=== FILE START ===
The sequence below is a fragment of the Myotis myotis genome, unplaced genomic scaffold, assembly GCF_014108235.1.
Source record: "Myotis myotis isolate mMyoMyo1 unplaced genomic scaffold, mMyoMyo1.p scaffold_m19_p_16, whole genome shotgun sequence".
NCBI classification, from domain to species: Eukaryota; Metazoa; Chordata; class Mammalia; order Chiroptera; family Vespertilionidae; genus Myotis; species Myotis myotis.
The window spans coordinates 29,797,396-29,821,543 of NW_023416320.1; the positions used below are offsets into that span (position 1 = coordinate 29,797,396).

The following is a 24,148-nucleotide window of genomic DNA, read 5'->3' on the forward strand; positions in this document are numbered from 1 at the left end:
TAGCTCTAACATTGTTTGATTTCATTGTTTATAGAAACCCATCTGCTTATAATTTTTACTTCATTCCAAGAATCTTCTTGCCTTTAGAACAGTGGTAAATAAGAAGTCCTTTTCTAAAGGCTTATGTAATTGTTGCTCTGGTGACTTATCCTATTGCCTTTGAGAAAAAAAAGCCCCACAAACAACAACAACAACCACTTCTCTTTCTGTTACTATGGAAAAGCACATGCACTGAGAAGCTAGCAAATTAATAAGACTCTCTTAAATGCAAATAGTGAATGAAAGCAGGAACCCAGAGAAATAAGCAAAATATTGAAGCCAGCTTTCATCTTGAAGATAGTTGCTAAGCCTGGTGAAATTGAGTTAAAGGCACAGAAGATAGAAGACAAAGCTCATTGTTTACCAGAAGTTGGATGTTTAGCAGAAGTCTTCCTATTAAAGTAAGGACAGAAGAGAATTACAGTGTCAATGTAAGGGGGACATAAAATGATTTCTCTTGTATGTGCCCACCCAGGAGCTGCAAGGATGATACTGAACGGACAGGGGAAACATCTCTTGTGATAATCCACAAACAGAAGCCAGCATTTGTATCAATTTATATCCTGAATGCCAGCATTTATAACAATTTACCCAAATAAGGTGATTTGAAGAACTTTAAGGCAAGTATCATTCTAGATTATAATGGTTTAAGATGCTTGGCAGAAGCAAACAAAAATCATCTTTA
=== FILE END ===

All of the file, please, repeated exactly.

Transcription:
The sequence below is a fragment of the Myotis myotis genome, unplaced genomic scaffold, assembly GCF_014108235.1.
Source record: "Myotis myotis isolate mMyoMyo1 unplaced genomic scaffold, mMyoMyo1.p scaffold_m19_p_16, whole genome shotgun sequence".
NCBI classification, from domain to species: Eukaryota; Metazoa; Chordata; class Mammalia; order Chiroptera; family Vespertilionidae; genus Myotis; species Myotis myotis.
The window spans coordinates 29,797,396-29,821,543 of NW_023416320.1; the positions used below are offsets into that span (position 1 = coordinate 29,797,396).

The following is a 24,148-nucleotide window of genomic DNA, read 5'->3' on the forward strand; positions in this document are numbered from 1 at the left end:
TAGCTCTAACATTGTTTGATTTCATTGTTTATAGAAACCCATCTGCTTATAATTTTTACTTCATTCCAAGAATCTTCTTGCCTTTAGAACAGTGGTAAATAAGAAGTCCTTTTCTAAAGGCTTATGTAATTGTTGCTCTGGTGACTTATCCTATTGCCTTTGAGAAAAAAAAGCCCCACAAACAACAACAACAACCACTTCTCTTTCTGTTACTATGGAAAAGCACATGCACTGAGAAGCTAGCAAATTAATAAGACTCTCTTAAATGCAAATAGTGAATGAAAGCAGGAACCCAGAGAAATAAGCAAAATATTGAAGCCAGCTTTCATCTTGAAGATAGTTGCTAAGCCTGGTGAAATTGAGTTAAAGGCACAGAAGATAGAAGACAAAGCTCATTGTTTACCAGAAGTTGGATGTTTAGCAGAAGTCTTCCTATTAAAGTAAGGACAGAAGAGAATTACAGTGTCAATGTAAGGGGGACATAAAATGATTTCTCTTGTATGTGCCCACCCAGGAGCTGCAAGGATGATACTGAACGGACAGGGGAAACATCTCTTGTGATAATCCACAAACAGAAGCCAGCATTTGTATCAATTTATATCCTGAATGCCAGCATTTATAACAATTTACCCAAATAAGGTGATTTGAAGAACTTTAAGGCAAGTATCATTCTAGATTATAATGGTTTAAGATGCTTGGCAGAAGCAAACAAAAATCATCTTTA